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Dear compulsive texters: Your voice is the next best thing to being there.
First Granddaughter observed not too long back that the primary reason so many young people these days have a hard time interacting with one another in person, is that they have so little practice in doing it. When only about 20% of personal communication is verbal, texting robs the texter of the ability to develop the talent needed to succeed in the other 80%. Sorry, but the letter "u" appearing in a line of shorthand type has nowhere near the effectiveness of eye contact and verbal inflection when it comes to actually communicating.
This phenomenon of texting over talking on the smart phone is not limited to the younger crowd. It has inherent inefficiencies as far as effective communication is concerned, however. When they occur - and they usually do - I just say something along the lines of: "You should have called; I mean, it is a smart PHONE, is it not?"
Remember when they used to say that communication was 80% visual cues? That's gone now.
As rude and idiotic as it is, I couldn't care less if some kid is texting away at a family gathering, or can't get a decent job because they can't write or speak proper English. No, what worries me is it isn't enough for them to affect their own lives. They can't resist the urge to text away while driving. These kids must be spending their time texting instead of paying attention in physics class, because they clearly don't comprehend the forces at work as they text away, that in the time they are taking their eyes off the road for that all-important text they are traveling the length of a football field, oblivious to the fact they are risking the lives of everyone in their path. We need to get past TWD as some harmless, kids-will-be-kids fad and treat it as the menace it is by punishing those caught doing it as severely as if they were drunk.
"These darn kids nowadays just aren't going to amount to anything." The older generation (of which I am now included) has been saying this for eons now but those darn kids always seem to surprise us and I'm sure this batch will turn out fine too.
I have friends who are 30 years younger than me. It's not so odd in artistic endeavors. They communicate quite well in person. However, it may be a problem with some young people, I just don't see it. It is kind of funny though, the quintessential portrait of modern youth is with their head down gazing into their hand.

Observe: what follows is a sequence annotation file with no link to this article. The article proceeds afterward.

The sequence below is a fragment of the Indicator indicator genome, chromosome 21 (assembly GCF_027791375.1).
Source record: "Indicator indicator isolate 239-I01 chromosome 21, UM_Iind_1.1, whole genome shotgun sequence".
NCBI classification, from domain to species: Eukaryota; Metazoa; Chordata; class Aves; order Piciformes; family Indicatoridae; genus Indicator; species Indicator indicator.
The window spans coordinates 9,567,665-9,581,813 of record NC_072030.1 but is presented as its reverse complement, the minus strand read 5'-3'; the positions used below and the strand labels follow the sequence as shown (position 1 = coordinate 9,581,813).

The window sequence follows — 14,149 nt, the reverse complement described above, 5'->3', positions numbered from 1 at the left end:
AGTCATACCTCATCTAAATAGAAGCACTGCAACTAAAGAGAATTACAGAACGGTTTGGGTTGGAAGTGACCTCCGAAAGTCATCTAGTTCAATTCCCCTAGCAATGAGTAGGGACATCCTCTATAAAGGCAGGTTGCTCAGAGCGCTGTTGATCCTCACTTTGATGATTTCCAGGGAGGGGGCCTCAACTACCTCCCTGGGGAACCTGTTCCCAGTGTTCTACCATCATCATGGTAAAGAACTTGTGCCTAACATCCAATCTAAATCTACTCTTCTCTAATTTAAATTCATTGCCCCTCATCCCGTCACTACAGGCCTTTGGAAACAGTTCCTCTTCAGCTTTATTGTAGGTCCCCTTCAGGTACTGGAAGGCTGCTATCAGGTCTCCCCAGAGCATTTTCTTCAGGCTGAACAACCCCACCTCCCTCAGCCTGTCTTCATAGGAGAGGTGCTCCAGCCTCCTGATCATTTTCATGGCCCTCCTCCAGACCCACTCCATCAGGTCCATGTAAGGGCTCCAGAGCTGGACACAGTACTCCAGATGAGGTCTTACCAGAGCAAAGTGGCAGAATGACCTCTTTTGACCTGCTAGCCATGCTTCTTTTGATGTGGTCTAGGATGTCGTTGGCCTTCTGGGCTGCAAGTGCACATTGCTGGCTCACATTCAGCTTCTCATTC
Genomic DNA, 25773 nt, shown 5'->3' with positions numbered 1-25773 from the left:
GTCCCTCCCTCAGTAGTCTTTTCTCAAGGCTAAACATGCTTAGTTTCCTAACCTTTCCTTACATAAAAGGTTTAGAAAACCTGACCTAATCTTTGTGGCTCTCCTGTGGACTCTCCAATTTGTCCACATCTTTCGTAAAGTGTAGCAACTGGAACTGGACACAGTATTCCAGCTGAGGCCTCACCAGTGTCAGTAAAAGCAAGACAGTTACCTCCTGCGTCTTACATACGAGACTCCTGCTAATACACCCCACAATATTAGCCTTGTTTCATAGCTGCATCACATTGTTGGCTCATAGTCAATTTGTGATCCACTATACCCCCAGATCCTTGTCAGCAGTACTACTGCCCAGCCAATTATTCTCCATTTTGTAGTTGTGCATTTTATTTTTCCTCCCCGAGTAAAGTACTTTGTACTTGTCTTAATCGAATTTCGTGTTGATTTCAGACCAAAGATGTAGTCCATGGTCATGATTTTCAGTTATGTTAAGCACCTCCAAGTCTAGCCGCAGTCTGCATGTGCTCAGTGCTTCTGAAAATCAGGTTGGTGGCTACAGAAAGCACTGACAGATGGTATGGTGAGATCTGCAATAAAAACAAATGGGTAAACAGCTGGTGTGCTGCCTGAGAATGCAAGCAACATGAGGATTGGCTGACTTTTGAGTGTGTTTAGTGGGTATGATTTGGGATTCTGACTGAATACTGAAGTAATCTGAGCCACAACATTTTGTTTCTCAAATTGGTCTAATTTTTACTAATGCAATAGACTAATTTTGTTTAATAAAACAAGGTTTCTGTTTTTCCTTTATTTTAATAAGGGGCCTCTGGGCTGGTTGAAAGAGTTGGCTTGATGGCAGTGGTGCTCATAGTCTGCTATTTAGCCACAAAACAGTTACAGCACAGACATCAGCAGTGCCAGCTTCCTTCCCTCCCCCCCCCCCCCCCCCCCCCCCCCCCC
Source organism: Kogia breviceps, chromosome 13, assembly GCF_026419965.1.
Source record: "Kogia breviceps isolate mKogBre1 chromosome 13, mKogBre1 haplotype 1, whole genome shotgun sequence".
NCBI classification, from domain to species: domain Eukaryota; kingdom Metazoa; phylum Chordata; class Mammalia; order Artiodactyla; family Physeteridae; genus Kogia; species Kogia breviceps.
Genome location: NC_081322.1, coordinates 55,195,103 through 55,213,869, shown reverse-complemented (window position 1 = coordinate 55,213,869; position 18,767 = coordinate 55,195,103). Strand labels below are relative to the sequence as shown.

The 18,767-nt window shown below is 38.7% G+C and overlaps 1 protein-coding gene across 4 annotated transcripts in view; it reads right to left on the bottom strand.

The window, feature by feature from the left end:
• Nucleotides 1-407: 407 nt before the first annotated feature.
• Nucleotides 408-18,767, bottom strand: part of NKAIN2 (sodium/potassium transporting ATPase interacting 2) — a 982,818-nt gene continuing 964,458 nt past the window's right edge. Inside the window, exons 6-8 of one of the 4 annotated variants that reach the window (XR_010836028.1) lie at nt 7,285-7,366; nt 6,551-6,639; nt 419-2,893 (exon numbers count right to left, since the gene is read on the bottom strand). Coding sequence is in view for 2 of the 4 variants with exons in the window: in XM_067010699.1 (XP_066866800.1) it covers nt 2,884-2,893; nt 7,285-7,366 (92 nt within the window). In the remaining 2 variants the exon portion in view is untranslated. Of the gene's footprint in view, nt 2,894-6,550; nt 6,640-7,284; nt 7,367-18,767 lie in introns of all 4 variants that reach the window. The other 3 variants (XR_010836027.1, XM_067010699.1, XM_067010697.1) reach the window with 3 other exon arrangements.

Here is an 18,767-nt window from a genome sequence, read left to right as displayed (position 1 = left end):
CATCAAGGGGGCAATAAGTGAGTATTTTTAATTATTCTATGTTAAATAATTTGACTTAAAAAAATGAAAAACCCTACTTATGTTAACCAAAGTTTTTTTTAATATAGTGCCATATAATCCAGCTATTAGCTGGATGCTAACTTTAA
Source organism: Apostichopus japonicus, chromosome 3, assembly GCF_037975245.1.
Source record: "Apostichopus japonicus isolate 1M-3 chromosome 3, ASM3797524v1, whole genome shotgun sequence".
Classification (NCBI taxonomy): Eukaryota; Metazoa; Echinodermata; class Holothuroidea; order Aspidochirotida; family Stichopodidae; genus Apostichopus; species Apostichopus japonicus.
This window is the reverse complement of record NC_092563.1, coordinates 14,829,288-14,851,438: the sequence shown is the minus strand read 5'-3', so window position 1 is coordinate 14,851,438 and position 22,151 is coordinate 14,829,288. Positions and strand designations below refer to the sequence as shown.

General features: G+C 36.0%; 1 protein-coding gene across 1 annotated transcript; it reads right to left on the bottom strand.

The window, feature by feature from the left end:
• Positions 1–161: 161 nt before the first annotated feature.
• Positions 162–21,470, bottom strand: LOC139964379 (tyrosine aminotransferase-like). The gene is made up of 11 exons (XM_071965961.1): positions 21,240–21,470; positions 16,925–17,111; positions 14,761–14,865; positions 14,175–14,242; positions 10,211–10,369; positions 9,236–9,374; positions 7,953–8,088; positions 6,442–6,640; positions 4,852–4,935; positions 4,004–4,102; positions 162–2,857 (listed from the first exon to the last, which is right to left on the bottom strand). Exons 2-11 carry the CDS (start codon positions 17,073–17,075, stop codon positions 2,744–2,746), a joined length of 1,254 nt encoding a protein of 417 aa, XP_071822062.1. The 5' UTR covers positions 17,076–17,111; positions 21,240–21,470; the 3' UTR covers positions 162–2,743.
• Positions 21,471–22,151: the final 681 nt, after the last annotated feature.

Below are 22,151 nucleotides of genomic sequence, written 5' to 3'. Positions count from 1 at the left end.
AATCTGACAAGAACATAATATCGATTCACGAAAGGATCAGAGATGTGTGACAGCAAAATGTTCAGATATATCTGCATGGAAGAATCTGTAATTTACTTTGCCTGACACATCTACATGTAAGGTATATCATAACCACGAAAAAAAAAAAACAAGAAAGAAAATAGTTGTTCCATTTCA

3,339 texts per month? And that's just the average? Meaning half of the teens text even more than that? Really? Much as I hate to be a fuddy duddy, there are a few million parents out there who need to slap that phone out of their kids' hands.
As Sherry Turkle says: "It's connection, not conversation." From her TED talk “Connected, but alone?”
3,339 texts per month? And that's just the average? Meaning half of the teens text even more than that? ___________ Not to be pedantic (meaning I am). Average is the same as mean - if 4 teens text 1 message each and another texts 96 messages, the mean or average would be 20 texts/teen. The half above, half below is the median, which, in the situation of the above 5 texters, would be 1 text message.
Why would texting not be considered communication? It occurs much closer to real time communication than letters of old, and allows for dialogue, albeit a bit slower than a direct conversation. It may use short direct phrases, but is that actually bad? As for acronyms - much of that was started because of the old phone keypads. Texting is quicker and more reliable than email. Verbosity seems to be limited by the hassle of typing the message, but that is going away now that phones have voice typing. Many plans have voice minute limits but not text limits, so it is actually a more economical way to communicate. In fact, I'd like to see simple data/phone plans that focus only on providing text and internet - the phone call is largely unnecessary. All that said, when my kid seems addicted to the text conversation while I am trying to interact with him, it is highly annoying and I ask him to stop as I am right there right now.
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